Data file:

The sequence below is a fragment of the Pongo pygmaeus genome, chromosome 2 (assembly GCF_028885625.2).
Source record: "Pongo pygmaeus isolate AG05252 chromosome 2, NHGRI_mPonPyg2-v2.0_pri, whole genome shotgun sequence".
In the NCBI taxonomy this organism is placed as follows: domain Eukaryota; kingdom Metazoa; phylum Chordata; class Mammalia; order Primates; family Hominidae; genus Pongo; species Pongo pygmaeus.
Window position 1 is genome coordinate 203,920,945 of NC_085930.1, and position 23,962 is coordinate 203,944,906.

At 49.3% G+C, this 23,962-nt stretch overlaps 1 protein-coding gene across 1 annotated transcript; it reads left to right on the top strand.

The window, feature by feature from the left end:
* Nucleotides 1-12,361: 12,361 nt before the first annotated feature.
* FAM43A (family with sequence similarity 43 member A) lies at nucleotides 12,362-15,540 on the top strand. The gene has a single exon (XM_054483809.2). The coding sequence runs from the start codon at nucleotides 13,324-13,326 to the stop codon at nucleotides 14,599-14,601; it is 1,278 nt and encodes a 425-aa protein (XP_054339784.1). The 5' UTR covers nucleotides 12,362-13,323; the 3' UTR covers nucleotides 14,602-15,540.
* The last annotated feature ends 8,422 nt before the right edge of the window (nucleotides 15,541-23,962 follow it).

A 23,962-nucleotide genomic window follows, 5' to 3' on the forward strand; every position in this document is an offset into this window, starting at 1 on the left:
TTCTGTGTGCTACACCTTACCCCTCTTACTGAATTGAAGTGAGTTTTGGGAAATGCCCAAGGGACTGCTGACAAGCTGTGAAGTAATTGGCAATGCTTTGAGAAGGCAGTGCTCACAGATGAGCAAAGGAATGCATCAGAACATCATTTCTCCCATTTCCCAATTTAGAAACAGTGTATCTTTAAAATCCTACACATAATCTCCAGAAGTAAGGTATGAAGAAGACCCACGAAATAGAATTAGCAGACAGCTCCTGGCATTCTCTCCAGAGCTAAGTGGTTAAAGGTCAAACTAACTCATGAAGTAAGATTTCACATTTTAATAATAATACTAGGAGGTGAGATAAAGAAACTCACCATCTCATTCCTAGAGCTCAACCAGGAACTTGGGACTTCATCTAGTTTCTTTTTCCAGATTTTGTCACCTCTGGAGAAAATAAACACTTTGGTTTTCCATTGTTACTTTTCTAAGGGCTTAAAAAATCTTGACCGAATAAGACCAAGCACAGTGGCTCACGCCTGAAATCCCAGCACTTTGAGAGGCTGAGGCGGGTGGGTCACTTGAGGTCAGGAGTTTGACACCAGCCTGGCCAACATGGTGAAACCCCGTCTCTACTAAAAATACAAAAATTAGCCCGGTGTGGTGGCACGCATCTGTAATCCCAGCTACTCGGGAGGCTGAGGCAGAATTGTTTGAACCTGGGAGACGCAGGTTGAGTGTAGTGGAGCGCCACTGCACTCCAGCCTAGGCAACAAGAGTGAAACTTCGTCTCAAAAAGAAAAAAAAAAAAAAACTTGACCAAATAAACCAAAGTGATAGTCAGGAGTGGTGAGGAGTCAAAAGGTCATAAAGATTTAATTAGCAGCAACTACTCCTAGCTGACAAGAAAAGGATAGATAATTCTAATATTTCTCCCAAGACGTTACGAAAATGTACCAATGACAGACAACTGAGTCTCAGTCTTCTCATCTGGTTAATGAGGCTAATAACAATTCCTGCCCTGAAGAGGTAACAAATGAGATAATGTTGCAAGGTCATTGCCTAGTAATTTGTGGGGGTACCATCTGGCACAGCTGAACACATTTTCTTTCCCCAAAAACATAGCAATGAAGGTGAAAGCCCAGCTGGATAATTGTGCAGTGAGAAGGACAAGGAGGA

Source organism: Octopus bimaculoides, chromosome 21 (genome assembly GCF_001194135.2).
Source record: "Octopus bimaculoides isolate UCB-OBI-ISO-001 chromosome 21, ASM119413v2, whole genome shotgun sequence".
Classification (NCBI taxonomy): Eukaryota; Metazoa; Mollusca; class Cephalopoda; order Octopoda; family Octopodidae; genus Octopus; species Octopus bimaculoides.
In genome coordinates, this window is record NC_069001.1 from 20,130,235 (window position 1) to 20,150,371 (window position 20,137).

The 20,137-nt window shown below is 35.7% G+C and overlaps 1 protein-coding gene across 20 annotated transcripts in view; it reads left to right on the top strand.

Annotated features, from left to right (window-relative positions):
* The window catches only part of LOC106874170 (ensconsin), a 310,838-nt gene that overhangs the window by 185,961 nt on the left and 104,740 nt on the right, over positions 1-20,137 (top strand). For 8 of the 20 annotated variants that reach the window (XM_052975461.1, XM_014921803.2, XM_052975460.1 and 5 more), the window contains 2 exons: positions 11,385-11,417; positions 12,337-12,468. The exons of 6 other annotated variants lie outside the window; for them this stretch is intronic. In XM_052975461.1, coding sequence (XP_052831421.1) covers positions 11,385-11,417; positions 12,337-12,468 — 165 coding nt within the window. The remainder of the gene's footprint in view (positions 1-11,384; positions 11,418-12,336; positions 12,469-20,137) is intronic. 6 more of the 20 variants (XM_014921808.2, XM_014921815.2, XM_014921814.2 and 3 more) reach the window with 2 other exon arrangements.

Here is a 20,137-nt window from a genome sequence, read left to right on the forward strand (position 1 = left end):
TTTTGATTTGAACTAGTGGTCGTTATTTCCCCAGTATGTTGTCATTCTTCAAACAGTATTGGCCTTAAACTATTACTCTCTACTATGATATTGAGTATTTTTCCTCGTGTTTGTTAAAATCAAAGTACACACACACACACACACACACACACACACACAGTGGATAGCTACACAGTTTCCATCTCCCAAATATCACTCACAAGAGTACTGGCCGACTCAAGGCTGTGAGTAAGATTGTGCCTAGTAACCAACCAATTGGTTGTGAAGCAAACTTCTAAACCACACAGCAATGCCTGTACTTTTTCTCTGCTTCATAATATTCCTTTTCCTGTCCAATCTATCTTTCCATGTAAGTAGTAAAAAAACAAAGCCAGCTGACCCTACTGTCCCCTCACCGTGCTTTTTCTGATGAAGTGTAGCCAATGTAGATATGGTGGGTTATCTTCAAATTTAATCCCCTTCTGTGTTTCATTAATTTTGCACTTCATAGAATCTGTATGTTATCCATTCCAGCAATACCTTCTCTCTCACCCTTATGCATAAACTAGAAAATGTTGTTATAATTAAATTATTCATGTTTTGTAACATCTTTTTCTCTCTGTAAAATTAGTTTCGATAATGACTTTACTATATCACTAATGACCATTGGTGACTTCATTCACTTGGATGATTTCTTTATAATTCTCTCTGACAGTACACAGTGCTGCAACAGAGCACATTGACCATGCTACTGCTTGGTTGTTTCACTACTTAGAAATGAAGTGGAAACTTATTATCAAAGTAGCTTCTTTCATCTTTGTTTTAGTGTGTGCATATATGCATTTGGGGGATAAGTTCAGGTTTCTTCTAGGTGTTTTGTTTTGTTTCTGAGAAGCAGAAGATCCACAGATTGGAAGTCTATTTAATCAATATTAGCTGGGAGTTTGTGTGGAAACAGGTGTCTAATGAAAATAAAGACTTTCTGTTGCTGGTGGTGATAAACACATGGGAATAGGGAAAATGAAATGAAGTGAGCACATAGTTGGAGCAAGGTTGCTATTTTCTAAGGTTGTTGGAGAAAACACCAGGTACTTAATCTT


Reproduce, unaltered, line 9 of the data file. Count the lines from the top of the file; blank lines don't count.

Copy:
* The last annotated feature ends 8,422 nt before the right edge of the window (nucleotides 15,541-23,962 follow it).